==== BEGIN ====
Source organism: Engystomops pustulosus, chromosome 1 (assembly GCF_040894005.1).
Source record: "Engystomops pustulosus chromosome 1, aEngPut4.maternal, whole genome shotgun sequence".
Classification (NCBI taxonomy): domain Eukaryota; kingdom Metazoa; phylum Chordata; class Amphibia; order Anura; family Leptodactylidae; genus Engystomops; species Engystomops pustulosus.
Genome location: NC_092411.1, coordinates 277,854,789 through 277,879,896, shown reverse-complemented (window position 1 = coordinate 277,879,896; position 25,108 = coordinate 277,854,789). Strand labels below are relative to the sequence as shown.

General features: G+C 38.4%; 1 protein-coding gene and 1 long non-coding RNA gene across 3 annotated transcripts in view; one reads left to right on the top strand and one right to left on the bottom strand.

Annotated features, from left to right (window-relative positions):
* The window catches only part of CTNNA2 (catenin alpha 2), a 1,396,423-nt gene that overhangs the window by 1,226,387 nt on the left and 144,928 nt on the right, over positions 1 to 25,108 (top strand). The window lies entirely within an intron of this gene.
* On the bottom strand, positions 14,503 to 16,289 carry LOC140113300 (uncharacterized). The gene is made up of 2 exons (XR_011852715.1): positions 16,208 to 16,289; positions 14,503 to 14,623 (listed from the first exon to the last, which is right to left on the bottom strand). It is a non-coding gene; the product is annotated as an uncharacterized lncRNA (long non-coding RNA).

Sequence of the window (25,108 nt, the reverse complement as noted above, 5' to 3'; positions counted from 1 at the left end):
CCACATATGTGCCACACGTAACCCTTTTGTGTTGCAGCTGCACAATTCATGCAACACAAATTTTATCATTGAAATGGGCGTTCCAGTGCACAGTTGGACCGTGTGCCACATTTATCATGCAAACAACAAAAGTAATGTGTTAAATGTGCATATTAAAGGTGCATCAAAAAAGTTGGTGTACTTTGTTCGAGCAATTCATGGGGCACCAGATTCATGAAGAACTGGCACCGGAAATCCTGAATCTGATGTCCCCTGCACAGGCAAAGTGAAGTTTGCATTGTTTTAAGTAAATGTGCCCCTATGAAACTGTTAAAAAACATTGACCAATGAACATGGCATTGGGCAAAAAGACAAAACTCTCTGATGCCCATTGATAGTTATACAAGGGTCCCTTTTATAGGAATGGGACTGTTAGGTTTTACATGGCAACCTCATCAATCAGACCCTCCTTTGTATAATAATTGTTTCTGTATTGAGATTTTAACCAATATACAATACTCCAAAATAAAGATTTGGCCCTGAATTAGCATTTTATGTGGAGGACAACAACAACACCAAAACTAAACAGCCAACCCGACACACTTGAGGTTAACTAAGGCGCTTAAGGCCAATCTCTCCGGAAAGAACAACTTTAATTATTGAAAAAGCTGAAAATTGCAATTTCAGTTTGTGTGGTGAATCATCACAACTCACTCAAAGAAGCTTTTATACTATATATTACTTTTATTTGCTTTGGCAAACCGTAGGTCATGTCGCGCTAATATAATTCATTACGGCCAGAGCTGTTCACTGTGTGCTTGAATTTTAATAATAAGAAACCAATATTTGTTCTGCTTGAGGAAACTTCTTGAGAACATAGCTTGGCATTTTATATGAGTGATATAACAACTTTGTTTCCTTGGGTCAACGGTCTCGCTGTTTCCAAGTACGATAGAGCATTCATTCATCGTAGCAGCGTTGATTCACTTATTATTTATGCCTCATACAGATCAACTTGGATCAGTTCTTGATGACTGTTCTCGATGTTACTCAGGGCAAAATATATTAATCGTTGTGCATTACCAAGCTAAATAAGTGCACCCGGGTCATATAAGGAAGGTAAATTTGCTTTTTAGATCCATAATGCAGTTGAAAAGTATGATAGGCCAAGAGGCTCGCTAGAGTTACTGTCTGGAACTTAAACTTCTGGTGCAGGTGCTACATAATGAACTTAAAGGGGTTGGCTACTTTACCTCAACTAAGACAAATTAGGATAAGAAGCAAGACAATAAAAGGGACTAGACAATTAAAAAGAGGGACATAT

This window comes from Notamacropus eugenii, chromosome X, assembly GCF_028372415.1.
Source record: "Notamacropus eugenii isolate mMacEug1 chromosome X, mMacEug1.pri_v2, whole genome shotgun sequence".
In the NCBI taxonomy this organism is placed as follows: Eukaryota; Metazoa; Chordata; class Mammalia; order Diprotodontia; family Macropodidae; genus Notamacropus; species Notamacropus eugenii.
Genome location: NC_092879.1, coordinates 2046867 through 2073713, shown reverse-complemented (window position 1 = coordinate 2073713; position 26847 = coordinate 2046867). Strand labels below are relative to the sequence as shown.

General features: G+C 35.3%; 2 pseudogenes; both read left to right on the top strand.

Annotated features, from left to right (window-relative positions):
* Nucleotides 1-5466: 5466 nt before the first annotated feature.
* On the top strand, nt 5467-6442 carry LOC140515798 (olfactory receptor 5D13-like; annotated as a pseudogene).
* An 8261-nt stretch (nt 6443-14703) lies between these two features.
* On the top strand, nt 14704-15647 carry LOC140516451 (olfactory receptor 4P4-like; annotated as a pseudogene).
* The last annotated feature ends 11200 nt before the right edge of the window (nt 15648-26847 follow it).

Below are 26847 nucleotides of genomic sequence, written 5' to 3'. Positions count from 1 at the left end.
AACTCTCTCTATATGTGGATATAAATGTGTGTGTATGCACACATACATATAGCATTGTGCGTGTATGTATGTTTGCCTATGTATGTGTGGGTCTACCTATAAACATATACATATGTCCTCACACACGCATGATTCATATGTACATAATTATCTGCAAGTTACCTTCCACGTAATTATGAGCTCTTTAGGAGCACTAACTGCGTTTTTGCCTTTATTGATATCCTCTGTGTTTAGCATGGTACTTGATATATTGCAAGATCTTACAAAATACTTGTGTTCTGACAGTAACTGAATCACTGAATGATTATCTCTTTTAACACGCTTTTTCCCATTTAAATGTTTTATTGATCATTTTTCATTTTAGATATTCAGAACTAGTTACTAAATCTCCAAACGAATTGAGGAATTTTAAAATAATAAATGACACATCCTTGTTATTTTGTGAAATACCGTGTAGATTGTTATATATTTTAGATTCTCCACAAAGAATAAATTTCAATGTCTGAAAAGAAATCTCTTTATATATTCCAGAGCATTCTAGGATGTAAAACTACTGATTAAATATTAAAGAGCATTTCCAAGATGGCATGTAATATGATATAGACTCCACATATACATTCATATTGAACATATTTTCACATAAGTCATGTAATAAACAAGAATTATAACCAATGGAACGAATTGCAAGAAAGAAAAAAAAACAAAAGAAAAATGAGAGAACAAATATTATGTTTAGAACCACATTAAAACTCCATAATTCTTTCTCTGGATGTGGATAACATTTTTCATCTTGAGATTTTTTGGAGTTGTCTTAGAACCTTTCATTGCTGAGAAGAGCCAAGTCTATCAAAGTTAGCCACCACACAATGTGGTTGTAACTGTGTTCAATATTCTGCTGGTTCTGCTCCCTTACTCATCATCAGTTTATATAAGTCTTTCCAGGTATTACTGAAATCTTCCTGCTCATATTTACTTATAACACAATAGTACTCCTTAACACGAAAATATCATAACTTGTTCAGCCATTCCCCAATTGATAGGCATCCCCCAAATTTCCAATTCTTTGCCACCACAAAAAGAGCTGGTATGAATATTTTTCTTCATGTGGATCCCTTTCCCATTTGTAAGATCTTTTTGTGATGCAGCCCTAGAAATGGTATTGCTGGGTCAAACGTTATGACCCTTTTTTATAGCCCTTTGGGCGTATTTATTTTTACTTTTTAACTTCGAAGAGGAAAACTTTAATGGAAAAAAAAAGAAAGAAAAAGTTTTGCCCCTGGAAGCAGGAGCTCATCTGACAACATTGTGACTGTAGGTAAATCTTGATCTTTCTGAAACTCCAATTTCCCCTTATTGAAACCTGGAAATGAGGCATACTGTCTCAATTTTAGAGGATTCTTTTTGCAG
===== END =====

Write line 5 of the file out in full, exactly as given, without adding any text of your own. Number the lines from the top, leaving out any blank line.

General features: G+C 38.4%; 1 protein-coding gene and 1 long non-coding RNA gene across 3 annotated transcripts in view; one reads left to right on the top strand and one right to left on the bottom strand.